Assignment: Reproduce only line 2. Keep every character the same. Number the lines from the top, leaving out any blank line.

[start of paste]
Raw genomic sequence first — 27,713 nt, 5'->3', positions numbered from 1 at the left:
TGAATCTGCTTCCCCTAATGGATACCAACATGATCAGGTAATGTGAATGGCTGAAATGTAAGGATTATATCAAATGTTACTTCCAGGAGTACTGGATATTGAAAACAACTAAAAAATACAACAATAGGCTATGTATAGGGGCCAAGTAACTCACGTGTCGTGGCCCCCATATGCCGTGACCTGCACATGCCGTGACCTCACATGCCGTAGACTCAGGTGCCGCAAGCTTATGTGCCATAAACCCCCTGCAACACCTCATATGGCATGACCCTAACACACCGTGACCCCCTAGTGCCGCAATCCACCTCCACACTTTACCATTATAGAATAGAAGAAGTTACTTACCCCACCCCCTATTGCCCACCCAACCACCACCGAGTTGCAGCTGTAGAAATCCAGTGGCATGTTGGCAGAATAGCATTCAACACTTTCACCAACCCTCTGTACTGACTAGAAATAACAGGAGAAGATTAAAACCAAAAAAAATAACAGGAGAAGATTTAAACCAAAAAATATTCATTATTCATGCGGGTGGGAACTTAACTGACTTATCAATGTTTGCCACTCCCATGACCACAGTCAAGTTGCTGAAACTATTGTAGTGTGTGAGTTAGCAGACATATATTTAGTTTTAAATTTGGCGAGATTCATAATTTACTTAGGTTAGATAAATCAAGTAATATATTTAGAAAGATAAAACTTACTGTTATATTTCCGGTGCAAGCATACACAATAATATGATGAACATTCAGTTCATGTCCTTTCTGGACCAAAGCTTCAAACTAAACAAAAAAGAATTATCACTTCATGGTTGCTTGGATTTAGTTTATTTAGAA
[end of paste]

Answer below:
TGAATCTGCTTCCCCTAATGGATACCAACATGATCAGGTAATGTGAATGGCTGAAATGTAAGGATTATATCAAATGTTACTTCCAGGAGTACTGGATATTGAAAACAACTAAAAAATACAACAATAGGCTATGTATAGGGGCCAAGTAACTCACGTGTCGTGGCCCCCATATGCCGTGACCTGCACATGCCGTGACCTCACATGCCGTAGACTCAGGTGCCGCAAGCTTATGTGCCATAAACCCCCTGCAACACCTCATATGGCATGACCCTAACACACCGTGACCCCCTAGTGCCGCAATCCACCTCCACACTTTACCATTATAGAATAGAAGAAGTTACTTACCCCACCCCCTATTGCCCACCCAACCACCACCGAGTTGCAGCTGTAGAAATCCAGTGGCATGTTGGCAGAATAGCATTCAACACTTTCACCAACCCTCTGTACTGACTAGAAATAACAGGAGAAGATTAAAACCAAAAAAAATAACAGGAGAAGATTTAAACCAAAAAATATTCATTATTCATGCGGGTGGGAACTTAACTGACTTATCAATGTTTGCCACTCCCATGACCACAGTCAAGTTGCTGAAACTATTGTAGTGTGTGAGTTAGCAGACATATATTTAGTTTTAAATTTGGCGAGATTCATAATTTACTTAGGTTAGATAAATCAAGTAATATATTTAGAAAGATAAAACTTACTGTTATATTTCCGGTGCAAGCATACACAATAATATGATGAACATTCAGTTCATGTCCTTTCTGGACCAAAGCTTCAAACTAAACAAAAAAGAATTATCACTTCATGGTTGCTTGGATTTAGTTTATTTAGAA